Flashing Lights on Top of an Iowa Police Car

The police officer who was supposed to keep your loved one safe was the one who caused your loved one’s death. As you mourn, you are left with many questions about how this could have happened and what you should do next.

Our experienced police brutality lawyers want you to have all of the answers that you need to make informed decisions during this very difficult time. Below, we answer five common questions about police brutality deaths in Iowa, but we recognize that you likely have unique questions about your own situation and we would be happy to answer them in a free consultation.

When Can Police Use Deadly Force?

Police officers have the right to use reasonable and necessary force to protect themselves and the public from harm. The force that they use must be proportionate to the risk of harm they face.

The standard of reasonable and necessary force is subjective, and all of the circumstances must be considered. For example, a police officer’s use of deadly force may be justified if the officer is threatened with a deadly weapon or if the officer has reasonable cause to believe that there is an imminent risk of serious harm or death to someone else. In other situations, the use of deadly force may not be justified.

What Is a Wrongful Death?

Wrongful death is a legal term that is used to define a death that is caused by someone else’s negligence. In a police brutality case, a wrongful death is one that is caused by a police officer’s wrongful use of deadly force. In order to recover damages, you will need to prove that:

  • The police officer owed you a duty of care. Police officers owe members of the public a duty of care, so this element should be easily established.
  • The police officer breached the duty of care by failing to act as a reasonable police officer would in a similar situation. This is where the details of what happened will be relevant. If a police officer did not use reasonable force given the situation, then the officer may have breached the duty of care to your loved one.
  • The police officer’s breach of the duty of care caused your loved one’s death. You will need to prove that your loved one would not have died but for the police officer’s use of excessive force.

Additionally, you will need to prove that Iowa law allows you to recover damages for your loved one’s death.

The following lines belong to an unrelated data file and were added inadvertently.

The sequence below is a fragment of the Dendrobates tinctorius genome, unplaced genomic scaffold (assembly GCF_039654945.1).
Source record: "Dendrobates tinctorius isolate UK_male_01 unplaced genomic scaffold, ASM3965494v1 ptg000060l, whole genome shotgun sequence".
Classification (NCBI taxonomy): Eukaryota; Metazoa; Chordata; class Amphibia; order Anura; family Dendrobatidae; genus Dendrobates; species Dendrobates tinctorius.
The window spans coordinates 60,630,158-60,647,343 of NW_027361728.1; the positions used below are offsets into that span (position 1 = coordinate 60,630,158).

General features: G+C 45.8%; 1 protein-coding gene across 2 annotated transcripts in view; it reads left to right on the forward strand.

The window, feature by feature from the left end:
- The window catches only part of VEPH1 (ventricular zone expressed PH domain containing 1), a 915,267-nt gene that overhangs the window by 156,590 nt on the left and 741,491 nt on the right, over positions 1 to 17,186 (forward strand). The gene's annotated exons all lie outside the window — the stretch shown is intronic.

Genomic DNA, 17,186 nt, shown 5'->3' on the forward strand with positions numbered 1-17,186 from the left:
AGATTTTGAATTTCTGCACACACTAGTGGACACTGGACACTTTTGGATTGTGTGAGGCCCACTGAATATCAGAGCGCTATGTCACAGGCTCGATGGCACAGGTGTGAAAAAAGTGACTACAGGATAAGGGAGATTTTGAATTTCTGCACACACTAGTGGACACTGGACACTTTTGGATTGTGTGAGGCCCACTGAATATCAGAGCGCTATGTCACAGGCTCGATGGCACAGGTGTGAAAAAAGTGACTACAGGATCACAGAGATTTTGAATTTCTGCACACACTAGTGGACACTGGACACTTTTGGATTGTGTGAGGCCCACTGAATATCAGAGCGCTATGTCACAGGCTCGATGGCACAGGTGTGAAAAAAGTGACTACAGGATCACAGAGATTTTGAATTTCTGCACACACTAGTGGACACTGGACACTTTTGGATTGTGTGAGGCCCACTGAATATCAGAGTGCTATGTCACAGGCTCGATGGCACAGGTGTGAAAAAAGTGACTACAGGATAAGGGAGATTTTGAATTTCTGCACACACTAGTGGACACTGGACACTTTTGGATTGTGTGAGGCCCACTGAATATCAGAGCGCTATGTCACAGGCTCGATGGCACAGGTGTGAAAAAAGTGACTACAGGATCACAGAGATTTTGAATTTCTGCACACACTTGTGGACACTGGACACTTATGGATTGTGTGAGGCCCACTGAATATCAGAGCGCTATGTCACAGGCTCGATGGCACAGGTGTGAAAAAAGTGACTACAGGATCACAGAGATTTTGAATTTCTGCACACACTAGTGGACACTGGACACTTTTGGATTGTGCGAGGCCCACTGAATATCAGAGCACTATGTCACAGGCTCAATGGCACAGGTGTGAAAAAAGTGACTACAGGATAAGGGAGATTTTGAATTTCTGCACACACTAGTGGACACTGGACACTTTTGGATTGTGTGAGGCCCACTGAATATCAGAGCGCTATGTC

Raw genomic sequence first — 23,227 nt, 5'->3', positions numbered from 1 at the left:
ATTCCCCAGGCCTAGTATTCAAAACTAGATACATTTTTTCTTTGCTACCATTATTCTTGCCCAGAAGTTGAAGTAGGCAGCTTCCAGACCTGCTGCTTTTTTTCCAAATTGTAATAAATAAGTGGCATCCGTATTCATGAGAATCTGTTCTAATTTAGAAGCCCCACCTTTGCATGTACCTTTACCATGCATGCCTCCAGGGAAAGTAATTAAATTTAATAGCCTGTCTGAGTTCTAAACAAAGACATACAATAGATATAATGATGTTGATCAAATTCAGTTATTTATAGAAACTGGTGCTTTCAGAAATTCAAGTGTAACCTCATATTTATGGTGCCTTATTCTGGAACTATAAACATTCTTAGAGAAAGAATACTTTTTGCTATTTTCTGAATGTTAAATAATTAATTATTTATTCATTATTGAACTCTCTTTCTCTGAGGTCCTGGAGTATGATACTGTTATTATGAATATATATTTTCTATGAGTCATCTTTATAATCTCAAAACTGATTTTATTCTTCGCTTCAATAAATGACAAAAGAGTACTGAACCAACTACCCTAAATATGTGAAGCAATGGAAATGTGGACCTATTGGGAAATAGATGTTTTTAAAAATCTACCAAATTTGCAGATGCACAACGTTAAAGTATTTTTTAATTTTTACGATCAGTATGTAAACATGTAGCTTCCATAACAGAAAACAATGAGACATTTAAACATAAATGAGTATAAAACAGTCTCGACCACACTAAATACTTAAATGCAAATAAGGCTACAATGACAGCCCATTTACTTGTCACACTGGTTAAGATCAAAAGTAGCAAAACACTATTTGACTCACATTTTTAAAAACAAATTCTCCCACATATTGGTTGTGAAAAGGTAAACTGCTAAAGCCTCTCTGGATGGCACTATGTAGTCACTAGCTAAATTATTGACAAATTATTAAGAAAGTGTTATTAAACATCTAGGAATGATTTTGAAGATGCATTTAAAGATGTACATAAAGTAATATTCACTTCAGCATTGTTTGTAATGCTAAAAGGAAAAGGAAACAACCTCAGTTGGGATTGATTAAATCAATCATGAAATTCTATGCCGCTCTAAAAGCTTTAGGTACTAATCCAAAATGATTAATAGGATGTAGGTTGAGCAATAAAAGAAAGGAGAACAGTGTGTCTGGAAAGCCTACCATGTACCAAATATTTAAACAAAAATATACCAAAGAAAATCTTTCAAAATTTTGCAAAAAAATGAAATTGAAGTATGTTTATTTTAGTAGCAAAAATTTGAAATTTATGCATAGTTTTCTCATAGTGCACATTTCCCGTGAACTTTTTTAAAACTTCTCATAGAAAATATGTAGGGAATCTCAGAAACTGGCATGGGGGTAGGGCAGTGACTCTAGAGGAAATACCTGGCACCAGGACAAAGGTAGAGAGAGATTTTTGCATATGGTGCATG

Who Can Pursue a Wrongful Death Case?

In Iowa, the right to bring a wrongful death lawsuit belongs to the estate of the person who died. More specifically, the case may be brought by the personal representative of the estate. Iowa law then allows specific relatives such as the spouse, children, and parents to recover damages in a wrongful death lawsuit.

Why Should I File a Police Brutality Wrongful Death Case?

Deciding whether to file a police brutality wrongful death lawsuit is a personal decision. Many of our clients choose to pursue a claim because they want to:

  • See justice done
  • Deter other police officers from using excessive force in the future
  • Recover damages for the lost income, funeral costs, medical costs, out-of-pocket expenses, and emotional pain that has resulted from their loved one’s death

How Do I Pursue a Wrongful Death Case?

The first step in filing a police brutality wrongful death case is to contact an experienced attorney. It can be challenging to win a case against a police officer, but it is possible to do so. Our lawyers have experience both with police brutality claims and wrongful death cases.

If you have additional questions that need answers or if you would like to talk about what to do after a police brutality wrongful death in Iowa, please contact our experienced police brutality lawyers today for a free and confidential consultation. You can reach us any time by text, phone, or through this website.

Jason F. Abraham
Connect with me
Managing Partner, Hupy and Abraham